4. Yes, it’s more like the pathetic National guardsmen at Kent State.

            2. They weren’t the enemy yet. Things had to percolate a while longer. Adams was right to get them off.

              1. Ensuring due process is not supporting your enemy.

    3. I for one welcome our new sarcastic poster, who seems to have fooled several regulars.

  2. We (the People of the [enlightened] US) used to condemn prohibitions like this of expressions of unpopular opinions. At least we did so when our opinion leaders kind-of-sort-of-liked the opinions at issue. No one should be allowed to claim that he/she/it supports free speech without first supporting the right to “offensive” speech.

    1. We, the People in aggregate, have never condemned such prohibitions. What made the US unique (and still does) is that a vocal minority managed to make it illegal for majorities to silence unpopular speech and that new vocal minorities have continued to hold that line.

    2. Educate yourself.
      Start with the Alien and Sedition Acts.
      Then look up cases during WWI.

      1. Also, the persecution of Communists and Anarchists and the various laws still on the books about “head coverings” but clearly directed at the KKK.

  3. I live three miles from Purchase, and my wife used to work there. I will be watching this with interest. Cuomo, who I think is running for President, will be called on to comment. His comment (if ever one is forthcoming) will clearly be adverse to your somewhat obvious analysis, with nothing to support it beyond animadversions on animadversion. Popcorn at the ready…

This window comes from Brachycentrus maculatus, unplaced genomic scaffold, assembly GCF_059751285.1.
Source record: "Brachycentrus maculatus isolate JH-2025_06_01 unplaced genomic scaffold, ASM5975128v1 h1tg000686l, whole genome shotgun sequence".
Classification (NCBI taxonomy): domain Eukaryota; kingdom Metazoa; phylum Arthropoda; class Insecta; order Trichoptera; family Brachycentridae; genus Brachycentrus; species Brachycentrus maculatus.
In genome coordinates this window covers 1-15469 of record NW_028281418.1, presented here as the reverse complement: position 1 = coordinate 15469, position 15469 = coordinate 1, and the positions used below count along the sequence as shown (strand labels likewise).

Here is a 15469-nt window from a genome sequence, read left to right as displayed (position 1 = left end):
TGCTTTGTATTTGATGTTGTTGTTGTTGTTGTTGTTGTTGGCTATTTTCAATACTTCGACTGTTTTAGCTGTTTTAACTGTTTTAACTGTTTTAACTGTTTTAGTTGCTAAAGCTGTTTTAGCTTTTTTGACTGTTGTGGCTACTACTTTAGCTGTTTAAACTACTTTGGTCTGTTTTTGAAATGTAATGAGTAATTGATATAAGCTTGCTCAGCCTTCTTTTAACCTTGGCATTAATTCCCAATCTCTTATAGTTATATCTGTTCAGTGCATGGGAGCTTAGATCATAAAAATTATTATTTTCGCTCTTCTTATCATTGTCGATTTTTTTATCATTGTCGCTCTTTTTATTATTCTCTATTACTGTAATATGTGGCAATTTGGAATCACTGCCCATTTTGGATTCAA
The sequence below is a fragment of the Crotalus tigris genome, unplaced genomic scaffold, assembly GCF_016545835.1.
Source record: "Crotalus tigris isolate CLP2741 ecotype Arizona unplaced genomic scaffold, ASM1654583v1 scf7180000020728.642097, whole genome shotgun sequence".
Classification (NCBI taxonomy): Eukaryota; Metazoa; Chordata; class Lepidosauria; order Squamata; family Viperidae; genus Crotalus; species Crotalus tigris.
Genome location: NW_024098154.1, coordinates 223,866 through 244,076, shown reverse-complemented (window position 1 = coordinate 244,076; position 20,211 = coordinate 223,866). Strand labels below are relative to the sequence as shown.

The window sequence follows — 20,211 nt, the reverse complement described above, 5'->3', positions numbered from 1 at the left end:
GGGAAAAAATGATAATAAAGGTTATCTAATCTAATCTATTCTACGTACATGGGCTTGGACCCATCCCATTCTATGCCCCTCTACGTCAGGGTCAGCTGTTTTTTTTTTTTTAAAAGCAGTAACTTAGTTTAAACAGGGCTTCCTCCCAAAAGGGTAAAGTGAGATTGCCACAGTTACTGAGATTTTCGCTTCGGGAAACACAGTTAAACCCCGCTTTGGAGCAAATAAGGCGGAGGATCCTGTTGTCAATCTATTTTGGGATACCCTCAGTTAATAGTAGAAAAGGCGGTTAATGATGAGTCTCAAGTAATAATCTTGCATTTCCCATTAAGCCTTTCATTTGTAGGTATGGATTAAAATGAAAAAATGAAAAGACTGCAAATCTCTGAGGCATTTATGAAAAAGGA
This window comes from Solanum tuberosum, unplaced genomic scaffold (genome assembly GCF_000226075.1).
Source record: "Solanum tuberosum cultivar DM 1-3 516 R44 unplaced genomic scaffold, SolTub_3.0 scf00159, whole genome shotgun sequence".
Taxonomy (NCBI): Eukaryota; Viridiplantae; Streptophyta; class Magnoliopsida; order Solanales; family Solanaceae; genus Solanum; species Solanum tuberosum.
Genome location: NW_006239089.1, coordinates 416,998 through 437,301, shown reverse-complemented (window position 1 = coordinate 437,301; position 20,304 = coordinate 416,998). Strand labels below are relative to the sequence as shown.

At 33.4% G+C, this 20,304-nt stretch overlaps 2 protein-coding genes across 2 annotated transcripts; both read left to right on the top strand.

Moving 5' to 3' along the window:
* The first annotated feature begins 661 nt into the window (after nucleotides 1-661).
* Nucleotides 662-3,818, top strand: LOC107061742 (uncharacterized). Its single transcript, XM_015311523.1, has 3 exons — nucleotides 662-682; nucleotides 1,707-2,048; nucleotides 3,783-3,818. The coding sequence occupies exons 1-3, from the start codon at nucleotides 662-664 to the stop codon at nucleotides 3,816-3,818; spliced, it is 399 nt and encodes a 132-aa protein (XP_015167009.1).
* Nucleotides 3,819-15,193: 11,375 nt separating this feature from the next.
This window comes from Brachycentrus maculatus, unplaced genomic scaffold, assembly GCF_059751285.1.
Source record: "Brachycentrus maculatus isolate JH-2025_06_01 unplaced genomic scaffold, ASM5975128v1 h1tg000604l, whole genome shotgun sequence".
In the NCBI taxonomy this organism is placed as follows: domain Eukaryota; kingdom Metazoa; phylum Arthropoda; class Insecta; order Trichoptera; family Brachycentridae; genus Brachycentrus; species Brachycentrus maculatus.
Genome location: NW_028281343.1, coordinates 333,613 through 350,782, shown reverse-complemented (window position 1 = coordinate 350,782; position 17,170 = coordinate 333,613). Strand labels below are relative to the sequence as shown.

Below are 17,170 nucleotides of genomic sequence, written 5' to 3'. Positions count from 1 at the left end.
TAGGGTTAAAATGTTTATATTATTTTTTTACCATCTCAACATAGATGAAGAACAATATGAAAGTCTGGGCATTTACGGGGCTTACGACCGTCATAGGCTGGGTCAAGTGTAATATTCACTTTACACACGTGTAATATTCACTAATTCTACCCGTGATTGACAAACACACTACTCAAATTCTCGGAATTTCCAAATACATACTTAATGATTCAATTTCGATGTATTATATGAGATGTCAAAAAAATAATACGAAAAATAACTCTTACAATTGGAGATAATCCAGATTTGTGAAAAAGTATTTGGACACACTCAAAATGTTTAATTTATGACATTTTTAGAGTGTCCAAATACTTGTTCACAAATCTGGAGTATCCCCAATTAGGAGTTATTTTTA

1. I grew up in Connecticut very close to the border, and have also been watching this carefully. There needs to be consequences for police bringing legally baseless charges like this. Nor should qualified immunity attach here. This law is pretty clearly established.

  4. Not directly on point but tangentially relevant:

    Try a Google image search for the phrase: Swastika symbol of good luck.

    1. “… seeing a swastika displayed can create some degree of generalized menace …” that often exists in the mind of the beholder. In the 2012 movie “Iron Sky” (Moon Nazis v Sara Palin) the UN Indian delegate was fingered for wearing a swastika ring. American Indian teepees and other artifacts with swastikas have been destroyed even tho’ AmInd use of the sun symbol was long before the German Workers Party even existed. Heaven forbid that someone see an oriental movie with Chinese lattice work in the background with swastika symbols.